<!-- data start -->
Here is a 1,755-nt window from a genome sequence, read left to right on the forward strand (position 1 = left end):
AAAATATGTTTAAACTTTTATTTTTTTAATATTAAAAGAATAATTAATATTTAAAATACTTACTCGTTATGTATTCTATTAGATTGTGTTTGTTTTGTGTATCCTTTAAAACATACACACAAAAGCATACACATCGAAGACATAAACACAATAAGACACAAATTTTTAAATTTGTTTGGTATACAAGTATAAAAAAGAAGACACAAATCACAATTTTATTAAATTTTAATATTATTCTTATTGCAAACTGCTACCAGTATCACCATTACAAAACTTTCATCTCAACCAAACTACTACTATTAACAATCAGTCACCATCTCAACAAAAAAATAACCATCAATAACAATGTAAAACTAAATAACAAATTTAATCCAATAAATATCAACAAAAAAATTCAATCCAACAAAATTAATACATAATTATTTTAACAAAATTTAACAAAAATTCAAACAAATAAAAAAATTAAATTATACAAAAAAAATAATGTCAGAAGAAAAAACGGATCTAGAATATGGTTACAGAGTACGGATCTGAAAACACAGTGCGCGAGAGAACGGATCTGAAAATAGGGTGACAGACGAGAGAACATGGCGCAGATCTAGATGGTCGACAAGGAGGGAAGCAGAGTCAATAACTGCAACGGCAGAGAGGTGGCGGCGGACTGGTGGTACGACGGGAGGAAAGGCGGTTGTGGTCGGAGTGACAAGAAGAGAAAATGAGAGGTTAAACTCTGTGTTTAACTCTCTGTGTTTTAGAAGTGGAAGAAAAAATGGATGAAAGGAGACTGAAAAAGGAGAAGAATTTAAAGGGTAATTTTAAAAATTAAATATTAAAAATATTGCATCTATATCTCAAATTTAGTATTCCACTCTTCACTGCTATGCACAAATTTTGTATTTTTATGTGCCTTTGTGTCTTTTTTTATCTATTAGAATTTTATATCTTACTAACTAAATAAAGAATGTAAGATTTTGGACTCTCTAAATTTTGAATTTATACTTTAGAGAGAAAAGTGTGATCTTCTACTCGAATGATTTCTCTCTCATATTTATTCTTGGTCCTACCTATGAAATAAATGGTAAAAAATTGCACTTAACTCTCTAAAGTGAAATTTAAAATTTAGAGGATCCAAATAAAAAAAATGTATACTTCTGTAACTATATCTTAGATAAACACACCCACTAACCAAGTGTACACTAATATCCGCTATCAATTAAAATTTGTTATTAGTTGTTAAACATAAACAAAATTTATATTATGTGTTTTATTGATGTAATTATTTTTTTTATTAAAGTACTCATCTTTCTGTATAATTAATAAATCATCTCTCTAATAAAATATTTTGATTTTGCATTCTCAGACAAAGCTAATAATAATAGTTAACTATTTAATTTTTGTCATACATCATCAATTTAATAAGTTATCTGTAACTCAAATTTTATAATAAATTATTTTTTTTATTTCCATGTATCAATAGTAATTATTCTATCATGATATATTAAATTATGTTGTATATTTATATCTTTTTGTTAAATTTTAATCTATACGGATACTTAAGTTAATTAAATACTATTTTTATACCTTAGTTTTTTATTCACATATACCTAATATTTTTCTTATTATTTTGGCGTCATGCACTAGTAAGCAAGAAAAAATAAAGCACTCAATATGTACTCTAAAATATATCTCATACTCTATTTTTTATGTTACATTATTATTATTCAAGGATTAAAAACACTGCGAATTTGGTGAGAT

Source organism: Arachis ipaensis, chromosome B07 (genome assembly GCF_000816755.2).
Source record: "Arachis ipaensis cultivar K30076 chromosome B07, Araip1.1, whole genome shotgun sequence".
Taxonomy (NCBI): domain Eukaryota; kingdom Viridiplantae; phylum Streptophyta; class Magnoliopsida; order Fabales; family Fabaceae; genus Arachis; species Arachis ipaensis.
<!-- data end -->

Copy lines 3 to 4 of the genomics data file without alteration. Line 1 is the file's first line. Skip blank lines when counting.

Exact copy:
Source organism: Arachis ipaensis, chromosome B07 (genome assembly GCF_000816755.2).
Source record: "Arachis ipaensis cultivar K30076 chromosome B07, Araip1.1, whole genome shotgun sequence".